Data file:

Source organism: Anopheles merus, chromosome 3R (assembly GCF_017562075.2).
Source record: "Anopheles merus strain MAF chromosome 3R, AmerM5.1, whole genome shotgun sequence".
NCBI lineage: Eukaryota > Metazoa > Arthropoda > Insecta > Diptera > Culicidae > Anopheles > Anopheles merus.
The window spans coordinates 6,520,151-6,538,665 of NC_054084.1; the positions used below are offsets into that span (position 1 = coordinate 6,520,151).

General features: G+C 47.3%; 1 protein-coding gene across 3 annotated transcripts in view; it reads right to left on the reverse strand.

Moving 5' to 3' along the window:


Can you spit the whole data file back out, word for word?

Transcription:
Source organism: Anopheles merus, chromosome 3R (assembly GCF_017562075.2).
Source record: "Anopheles merus strain MAF chromosome 3R, AmerM5.1, whole genome shotgun sequence".
NCBI lineage: Eukaryota > Metazoa > Arthropoda > Insecta > Diptera > Culicidae > Anopheles > Anopheles merus.
The window spans coordinates 6,520,151-6,538,665 of NC_054084.1; the positions used below are offsets into that span (position 1 = coordinate 6,520,151).

General features: G+C 47.3%; 1 protein-coding gene across 3 annotated transcripts in view; it reads right to left on the reverse strand.

Moving 5' to 3' along the window: